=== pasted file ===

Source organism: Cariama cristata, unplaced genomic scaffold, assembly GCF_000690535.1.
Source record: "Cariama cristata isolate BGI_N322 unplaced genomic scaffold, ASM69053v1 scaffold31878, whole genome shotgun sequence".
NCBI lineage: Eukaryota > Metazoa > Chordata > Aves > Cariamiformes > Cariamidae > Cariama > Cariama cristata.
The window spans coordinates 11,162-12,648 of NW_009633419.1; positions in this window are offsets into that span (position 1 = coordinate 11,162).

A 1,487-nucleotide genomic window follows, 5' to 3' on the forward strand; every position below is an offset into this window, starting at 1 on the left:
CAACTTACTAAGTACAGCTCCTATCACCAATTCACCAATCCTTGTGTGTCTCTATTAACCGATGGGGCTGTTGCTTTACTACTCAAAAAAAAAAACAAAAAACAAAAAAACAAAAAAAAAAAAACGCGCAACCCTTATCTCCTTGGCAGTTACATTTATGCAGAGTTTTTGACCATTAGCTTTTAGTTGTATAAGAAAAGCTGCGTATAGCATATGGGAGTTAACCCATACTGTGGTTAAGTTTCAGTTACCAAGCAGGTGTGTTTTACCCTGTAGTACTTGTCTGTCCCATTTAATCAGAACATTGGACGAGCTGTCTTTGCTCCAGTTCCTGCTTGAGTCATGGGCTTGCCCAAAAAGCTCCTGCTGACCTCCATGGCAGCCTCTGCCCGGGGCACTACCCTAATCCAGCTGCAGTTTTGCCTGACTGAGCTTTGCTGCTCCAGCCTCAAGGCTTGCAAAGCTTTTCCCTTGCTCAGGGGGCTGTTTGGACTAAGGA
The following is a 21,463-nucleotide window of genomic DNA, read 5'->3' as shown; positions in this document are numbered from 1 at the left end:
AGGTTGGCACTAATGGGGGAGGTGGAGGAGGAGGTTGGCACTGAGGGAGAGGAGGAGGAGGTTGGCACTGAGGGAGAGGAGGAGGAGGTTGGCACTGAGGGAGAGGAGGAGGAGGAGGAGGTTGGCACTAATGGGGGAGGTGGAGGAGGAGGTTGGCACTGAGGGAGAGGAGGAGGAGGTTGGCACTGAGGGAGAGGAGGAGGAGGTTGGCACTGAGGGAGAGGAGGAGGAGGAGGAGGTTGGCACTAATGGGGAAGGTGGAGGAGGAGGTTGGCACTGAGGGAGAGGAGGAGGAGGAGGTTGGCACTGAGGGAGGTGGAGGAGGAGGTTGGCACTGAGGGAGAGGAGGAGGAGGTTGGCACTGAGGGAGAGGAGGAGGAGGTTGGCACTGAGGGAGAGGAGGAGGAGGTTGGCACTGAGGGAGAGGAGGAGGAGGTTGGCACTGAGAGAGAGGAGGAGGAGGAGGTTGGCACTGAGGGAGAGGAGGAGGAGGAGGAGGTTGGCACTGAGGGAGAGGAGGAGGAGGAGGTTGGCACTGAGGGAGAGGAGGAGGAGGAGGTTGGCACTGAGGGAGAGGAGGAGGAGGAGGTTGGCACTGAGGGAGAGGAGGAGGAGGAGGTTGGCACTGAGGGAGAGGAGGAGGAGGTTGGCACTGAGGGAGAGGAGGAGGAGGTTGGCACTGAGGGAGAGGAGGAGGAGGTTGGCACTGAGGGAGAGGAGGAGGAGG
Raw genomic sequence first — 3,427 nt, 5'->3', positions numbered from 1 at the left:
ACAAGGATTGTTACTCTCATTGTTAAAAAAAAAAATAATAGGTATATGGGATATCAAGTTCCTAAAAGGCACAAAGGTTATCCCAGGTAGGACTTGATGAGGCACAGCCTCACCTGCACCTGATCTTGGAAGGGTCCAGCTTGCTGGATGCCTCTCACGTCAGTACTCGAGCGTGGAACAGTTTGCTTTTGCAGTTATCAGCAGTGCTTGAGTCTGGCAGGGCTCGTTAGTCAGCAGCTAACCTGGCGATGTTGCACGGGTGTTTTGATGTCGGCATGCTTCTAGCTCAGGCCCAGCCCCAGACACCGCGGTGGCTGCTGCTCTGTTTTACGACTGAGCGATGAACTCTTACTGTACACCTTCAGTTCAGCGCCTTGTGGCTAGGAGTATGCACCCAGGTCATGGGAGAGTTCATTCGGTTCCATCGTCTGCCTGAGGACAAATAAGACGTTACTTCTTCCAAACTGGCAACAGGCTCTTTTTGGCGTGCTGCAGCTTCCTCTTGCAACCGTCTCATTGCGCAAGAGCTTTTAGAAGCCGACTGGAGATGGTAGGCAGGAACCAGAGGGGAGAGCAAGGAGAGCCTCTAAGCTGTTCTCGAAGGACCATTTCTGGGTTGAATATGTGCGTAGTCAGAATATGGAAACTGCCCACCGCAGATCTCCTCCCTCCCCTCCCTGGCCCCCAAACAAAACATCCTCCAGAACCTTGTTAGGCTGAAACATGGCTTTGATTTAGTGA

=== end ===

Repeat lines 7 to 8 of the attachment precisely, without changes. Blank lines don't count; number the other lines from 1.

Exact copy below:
The following is a 21,463-nucleotide window of genomic DNA, read 5'->3' as shown; positions in this document are numbered from 1 at the left end:
AGGTTGGCACTAATGGGGGAGGTGGAGGAGGAGGTTGGCACTGAGGGAGAGGAGGAGGAGGTTGGCACTGAGGGAGAGGAGGAGGAGGTTGGCACTGAGGGAGAGGAGGAGGAGGAGGAGGTTGGCACTAATGGGGGAGGTGGAGGAGGAGGTTGGCACTGAGGGAGAGGAGGAGGAGGTTGGCACTGAGGGAGAGGAGGAGGAGGTTGGCACTGAGGGAGAGGAGGAGGAGGAGGAGGTTGGCACTAATGGGGAAGGTGGAGGAGGAGGTTGGCACTGAGGGAGAGGAGGAGGAGGAGGTTGGCACTGAGGGAGGTGGAGGAGGAGGTTGGCACTGAGGGAGAGGAGGAGGAGGTTGGCACTGAGGGAGAGGAGGAGGAGGTTGGCACTGAGGGAGAGGAGGAGGAGGTTGGCACTGAGGGAGAGGAGGAGGAGGTTGGCACTGAGAGAGAGGAGGAGGAGGAGGTTGGCACTGAGGGAGAGGAGGAGGAGGAGGAGGTTGGCACTGAGGGAGAGGAGGAGGAGGAGGTTGGCACTGAGGGAGAGGAGGAGGAGGAGGTTGGCACTGAGGGAGAGGAGGAGGAGGAGGTTGGCACTGAGGGAGAGGAGGAGGAGGAGGTTGGCACTGAGGGAGAGGAGGAGGAGGTTGGCACTGAGGGAGAGGAGGAGGAGGTTGGCACTGAGGGAGAGGAGGAGGAGGTTGGCACTGAGGGAGAGGAGGAGGAGG